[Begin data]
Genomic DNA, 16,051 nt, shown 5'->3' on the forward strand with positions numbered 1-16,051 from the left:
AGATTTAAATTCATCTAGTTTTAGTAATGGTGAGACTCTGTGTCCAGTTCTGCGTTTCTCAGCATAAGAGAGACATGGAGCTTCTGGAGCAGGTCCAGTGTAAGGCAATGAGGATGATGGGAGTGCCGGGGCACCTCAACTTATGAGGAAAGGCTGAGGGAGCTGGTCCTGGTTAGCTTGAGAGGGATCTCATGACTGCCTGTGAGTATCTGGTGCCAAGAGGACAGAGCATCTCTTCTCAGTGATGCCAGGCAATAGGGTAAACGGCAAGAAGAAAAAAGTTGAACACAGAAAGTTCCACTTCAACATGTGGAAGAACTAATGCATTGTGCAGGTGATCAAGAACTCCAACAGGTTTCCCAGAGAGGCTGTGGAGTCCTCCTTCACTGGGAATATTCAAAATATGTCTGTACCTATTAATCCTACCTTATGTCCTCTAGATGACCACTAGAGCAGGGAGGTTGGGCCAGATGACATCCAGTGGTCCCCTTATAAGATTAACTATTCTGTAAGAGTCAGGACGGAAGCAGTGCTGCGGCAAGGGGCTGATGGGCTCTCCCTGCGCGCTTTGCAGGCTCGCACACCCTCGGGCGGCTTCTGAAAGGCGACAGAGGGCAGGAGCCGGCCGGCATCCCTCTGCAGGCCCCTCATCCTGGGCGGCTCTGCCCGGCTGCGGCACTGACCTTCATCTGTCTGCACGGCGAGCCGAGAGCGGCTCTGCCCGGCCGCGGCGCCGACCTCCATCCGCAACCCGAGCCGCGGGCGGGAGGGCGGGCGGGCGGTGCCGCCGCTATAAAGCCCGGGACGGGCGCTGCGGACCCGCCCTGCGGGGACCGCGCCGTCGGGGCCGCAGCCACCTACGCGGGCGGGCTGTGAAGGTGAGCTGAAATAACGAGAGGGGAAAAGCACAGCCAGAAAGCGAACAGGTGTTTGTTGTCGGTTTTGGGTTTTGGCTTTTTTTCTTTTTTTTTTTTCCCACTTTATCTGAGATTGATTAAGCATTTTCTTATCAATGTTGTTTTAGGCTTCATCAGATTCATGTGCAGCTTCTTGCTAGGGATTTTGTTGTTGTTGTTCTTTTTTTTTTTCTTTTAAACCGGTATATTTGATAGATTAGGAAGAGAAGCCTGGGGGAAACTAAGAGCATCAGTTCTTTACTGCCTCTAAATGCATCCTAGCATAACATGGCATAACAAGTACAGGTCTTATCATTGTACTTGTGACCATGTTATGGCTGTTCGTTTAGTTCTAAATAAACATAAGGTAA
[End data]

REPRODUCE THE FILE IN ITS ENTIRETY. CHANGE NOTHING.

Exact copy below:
Genomic DNA, 16,051 nt, shown 5'->3' on the forward strand with positions numbered 1-16,051 from the left:
AGATTTAAATTCATCTAGTTTTAGTAATGGTGAGACTCTGTGTCCAGTTCTGCGTTTCTCAGCATAAGAGAGACATGGAGCTTCTGGAGCAGGTCCAGTGTAAGGCAATGAGGATGATGGGAGTGCCGGGGCACCTCAACTTATGAGGAAAGGCTGAGGGAGCTGGTCCTGGTTAGCTTGAGAGGGATCTCATGACTGCCTGTGAGTATCTGGTGCCAAGAGGACAGAGCATCTCTTCTCAGTGATGCCAGGCAATAGGGTAAACGGCAAGAAGAAAAAAGTTGAACACAGAAAGTTCCACTTCAACATGTGGAAGAACTAATGCATTGTGCAGGTGATCAAGAACTCCAACAGGTTTCCCAGAGAGGCTGTGGAGTCCTCCTTCACTGGGAATATTCAAAATATGTCTGTACCTATTAATCCTACCTTATGTCCTCTAGATGACCACTAGAGCAGGGAGGTTGGGCCAGATGACATCCAGTGGTCCCCTTATAAGATTAACTATTCTGTAAGAGTCAGGACGGAAGCAGTGCTGCGGCAAGGGGCTGATGGGCTCTCCCTGCGCGCTTTGCAGGCTCGCACACCCTCGGGCGGCTTCTGAAAGGCGACAGAGGGCAGGAGCCGGCCGGCATCCCTCTGCAGGCCCCTCATCCTGGGCGGCTCTGCCCGGCTGCGGCACTGACCTTCATCTGTCTGCACGGCGAGCCGAGAGCGGCTCTGCCCGGCCGCGGCGCCGACCTCCATCCGCAACCCGAGCCGCGGGCGGGAGGGCGGGCGGGCGGTGCCGCCGCTATAAAGCCCGGGACGGGCGCTGCGGACCCGCCCTGCGGGGACCGCGCCGTCGGGGCCGCAGCCACCTACGCGGGCGGGCTGTGAAGGTGAGCTGAAATAACGAGAGGGGAAAAGCACAGCCAGAAAGCGAACAGGTGTTTGTTGTCGGTTTTGGGTTTTGGCTTTTTTTCTTTTTTTTTTTTCCCACTTTATCTGAGATTGATTAAGCATTTTCTTATCAATGTTGTTTTAGGCTTCATCAGATTCATGTGCAGCTTCTTGCTAGGGATTTTGTTGTTGTTGTTCTTTTTTTTTTTCTTTTAAACCGGTATATTTGATAGATTAGGAAGAGAAGCCTGGGGGAAACTAAGAGCATCAGTTCTTTACTGCCTCTAAATGCATCCTAGCATAACATGGCATAACAAGTACAGGTCTTATCATTGTACTTGTGACCATGTTATGGCTGTTCGTTTAGTTCTAAATAAACATAAGGTAA